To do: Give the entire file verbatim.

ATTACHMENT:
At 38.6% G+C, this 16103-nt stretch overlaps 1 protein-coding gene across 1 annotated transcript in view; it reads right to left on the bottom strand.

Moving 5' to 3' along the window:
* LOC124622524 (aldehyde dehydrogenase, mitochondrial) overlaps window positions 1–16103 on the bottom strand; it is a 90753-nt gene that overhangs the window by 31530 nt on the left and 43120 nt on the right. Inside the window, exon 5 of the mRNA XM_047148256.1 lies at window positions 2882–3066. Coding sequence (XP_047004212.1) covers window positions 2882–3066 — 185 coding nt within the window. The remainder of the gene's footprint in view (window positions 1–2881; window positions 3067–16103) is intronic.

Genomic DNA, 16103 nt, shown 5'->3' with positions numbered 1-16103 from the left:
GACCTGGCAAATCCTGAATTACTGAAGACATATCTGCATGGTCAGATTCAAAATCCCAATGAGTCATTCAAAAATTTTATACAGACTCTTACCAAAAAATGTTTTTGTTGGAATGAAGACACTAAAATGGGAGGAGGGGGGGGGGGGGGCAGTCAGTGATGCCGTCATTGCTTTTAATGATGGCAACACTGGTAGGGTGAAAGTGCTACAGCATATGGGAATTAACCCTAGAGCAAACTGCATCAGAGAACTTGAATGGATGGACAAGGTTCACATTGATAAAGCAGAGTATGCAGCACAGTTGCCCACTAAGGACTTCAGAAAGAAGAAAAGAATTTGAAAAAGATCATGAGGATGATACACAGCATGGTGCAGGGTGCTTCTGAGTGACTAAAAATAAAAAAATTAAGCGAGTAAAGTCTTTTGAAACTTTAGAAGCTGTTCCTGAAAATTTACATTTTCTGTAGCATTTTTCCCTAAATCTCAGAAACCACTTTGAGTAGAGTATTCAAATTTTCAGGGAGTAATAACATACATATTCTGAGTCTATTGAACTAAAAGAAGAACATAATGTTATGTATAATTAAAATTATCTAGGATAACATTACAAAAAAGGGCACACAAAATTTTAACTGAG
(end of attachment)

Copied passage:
At 38.6% G+C, this 16103-nt stretch overlaps 1 protein-coding gene across 1 annotated transcript in view; it reads right to left on the bottom strand.

Moving 5' to 3' along the window:
* LOC124622524 (aldehyde dehydrogenase, mitochondrial) overlaps window positions 1–16103 on the bottom strand; it is a 90753-nt gene that overhangs the window by 31530 nt on the left and 43120 nt on the right. Inside the window, exon 5 of the mRNA XM_047148256.1 lies at window positions 2882–3066. Coding sequence (XP_047004212.1) covers window positions 2882–3066 — 185 coding nt within the window. The remainder of the gene's footprint in view (window positions 1–2881; window positions 3067–16103) is intronic.

Genomic DNA, 16103 nt, shown 5'->3' with positions numbered 1-16103 from the left:
GACCTGGCAAATCCTGAATTACTGAAGACATATCTGCATGGTCAGATTCAAAATCCCAATGAGTCATTCAAAAATTTTATACAGACTCTTACCAAAAAATGTTTTTGTTGGAATGAAGACACTAAAATGGGAGGAGGGGGGGGGGGGGGCAGTCAGTGATGCCGTCATTGCTTTTAATGATGGCAACACTGGTAGGGTGAAAGTGCTACAGCATATGGGAATTAACCCTAGAGCAAACTGCATCAGAGAACTTGAATGGATGGACAAGGTTCACATTGATAAAGCAGAGTATGCAGCACAGTTGCCCACTAAGGACTTCAGAAAGAAGAAAAGAATTTGAAAAAGATCATGAGGATGATACACAGCATGGTGCAGGGTGCTTCTGAGTGACTAAAAATAAAAAAATTAAGCGAGTAAAGTCTTTTGAAACTTTAGAAGCTGTTCCTGAAAATTTACATTTTCTGTAGCATTTTTCCCTAAATCTCAGAAACCACTTTGAGTAGAGTATTCAAATTTTCAGGGAGTAATAACATACATATTCTGAGTCTATTGAACTAAAAGAAGAACATAATGTTATGTATAATTAAAATTATCTAGGATAACATTACAAAAAAGGGCACACAAAATTTTAACTGAG